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Representatives from the Universidad de Córdoba in Colombia recently visited Stempel College as the two institutions embark on a new research project together.
“These relationships that we are forging with the Universidad de Córdoba and other universities in Colombia will advance our research and educational agenda in Latin America, which is directly linked to Stempel’s college excellence and mission,” said Stempel Dean Tomás R. Guilarte.
Socioeconomic status is often associated with differences in people’s reported self-rated health status. Many studies have been conducted on self-related health status in developed countries, but few studies have reported on self-related health in developing countries.
Prof. Wenjie Sun recently worked on a collaboration with Tulane University, Shenandoah University, Wannan Medical College, and Soochow University to better understand how self-rated health affects perceived socioeconomic status in China.
Suicide comes to the forefront when a celebrity passes away but, for many, it is a persistent daily thought. According to the American Foundation for Suicide Prevention (AFSP), suicide is the 10th leading cause of death in the U.S. and the 3rd leading cause of death for ages 15-24 in Florida – and it is on the rise.
Stempel College recently celebrated the research and dedication of its students with the college’s first Research Day. Students showcased twenty-four ongoing research projects, from both the Ph.D and master’s levels, across all disciplines at the college. It was an opportunity for students, faculty and staff to learn about the work being done throughout the college and opportunity for students to gain more experience in explaining their research.
A delegation of Stempel College representatives, led by Dean Tomás R. Guilarte and Carlos Espinal, director of the Global Health Consortium, recently visited Colombia as part of the college’s efforts to strengthen ties and improve public health in the country. The Global Health Consortium is focusing much of its efforts in Colombia, while the college looks to strengthen ties with deeper and broader collaborations in the region.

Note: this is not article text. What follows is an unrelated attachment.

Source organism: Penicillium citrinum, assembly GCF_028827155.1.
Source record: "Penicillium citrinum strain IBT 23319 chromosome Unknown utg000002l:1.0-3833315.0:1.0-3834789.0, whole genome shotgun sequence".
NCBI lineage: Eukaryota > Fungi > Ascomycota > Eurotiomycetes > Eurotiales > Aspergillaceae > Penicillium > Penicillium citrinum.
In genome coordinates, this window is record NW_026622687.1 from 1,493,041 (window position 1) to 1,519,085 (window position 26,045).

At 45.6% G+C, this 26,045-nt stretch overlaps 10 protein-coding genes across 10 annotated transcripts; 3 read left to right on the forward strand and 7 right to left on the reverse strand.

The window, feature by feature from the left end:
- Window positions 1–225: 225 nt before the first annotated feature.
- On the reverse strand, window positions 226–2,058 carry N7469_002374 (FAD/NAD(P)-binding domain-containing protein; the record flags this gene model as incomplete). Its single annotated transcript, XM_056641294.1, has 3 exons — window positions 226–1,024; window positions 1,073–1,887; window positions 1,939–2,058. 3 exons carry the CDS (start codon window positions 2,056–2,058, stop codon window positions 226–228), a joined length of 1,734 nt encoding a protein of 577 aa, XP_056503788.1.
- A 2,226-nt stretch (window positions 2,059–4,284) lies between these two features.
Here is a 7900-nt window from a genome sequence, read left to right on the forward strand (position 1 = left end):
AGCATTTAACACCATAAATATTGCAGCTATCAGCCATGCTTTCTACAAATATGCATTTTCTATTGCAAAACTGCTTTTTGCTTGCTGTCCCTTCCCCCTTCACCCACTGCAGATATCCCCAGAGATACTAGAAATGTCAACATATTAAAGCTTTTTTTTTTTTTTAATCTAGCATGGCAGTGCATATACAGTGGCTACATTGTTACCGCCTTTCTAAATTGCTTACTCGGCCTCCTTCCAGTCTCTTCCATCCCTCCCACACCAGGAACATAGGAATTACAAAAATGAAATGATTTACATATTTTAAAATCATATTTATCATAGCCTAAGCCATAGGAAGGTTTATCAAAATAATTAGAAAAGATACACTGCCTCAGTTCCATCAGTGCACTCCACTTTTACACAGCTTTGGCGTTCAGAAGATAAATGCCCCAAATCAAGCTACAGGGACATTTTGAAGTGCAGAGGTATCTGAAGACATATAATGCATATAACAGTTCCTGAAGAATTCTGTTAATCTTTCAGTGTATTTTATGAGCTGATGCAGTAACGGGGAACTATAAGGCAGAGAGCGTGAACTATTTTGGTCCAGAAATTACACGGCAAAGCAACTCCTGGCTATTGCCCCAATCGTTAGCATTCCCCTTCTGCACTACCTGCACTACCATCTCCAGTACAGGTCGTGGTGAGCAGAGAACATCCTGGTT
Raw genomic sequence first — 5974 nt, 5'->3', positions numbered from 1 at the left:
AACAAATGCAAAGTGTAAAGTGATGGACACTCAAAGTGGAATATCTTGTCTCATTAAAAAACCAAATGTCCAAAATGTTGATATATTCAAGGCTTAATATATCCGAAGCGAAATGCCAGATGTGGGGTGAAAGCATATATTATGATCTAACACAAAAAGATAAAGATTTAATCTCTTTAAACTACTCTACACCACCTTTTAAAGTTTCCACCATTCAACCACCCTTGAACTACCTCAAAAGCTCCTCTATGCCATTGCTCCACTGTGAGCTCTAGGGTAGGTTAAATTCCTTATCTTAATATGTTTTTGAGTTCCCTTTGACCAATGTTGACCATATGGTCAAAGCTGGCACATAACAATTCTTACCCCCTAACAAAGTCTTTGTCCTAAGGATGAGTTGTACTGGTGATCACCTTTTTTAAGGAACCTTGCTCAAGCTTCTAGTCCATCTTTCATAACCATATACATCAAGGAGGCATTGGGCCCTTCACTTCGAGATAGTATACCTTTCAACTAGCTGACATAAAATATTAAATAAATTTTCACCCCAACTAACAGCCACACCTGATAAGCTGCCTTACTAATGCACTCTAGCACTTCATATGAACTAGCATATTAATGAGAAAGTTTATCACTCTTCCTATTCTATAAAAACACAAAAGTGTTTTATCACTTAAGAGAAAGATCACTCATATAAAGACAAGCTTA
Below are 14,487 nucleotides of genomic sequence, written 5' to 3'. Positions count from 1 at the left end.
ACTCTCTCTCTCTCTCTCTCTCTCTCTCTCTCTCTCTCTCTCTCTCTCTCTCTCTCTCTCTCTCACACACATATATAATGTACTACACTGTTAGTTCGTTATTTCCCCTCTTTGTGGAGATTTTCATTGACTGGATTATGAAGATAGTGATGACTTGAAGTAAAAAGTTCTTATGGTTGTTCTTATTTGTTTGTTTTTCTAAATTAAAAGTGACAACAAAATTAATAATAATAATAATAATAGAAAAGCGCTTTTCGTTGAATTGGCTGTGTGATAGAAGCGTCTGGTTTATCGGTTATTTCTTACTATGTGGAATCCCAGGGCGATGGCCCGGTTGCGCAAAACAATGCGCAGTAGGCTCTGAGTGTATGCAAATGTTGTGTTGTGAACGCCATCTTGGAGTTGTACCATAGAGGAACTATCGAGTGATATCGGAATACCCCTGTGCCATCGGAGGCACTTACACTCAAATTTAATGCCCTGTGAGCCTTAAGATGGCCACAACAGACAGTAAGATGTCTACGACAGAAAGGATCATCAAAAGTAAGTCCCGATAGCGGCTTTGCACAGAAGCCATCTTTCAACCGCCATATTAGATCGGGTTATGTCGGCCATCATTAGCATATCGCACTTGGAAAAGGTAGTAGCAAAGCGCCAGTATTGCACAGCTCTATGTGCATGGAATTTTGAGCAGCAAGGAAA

The four-day, multi-city tour was a chance for researchers and leadership to engage with local stakeholders and organizations that can boost the college’s collaborative opportunities in research areas that include neurodegenerative diseases and cancer.
A new study led by social work professor Nicole Fava and psychology professor Elisa Trucco, from the College of Arts, Sciences & Education, found that traumatic childhood experiences like domestic violence, abuse and parental incarceration impact brain functioning and increase the risk of substance use during adolescence.
The study was done through the FIU Center for Children and Families in collaboration with researchers at the University of Michigan. They assessed 465 children that experienced adversity beginning at ages 3-5 and followed them through early adolescence. Researchers were interested in understanding why children exposed to adversity in early childhood are more likely to misuse substances later in life.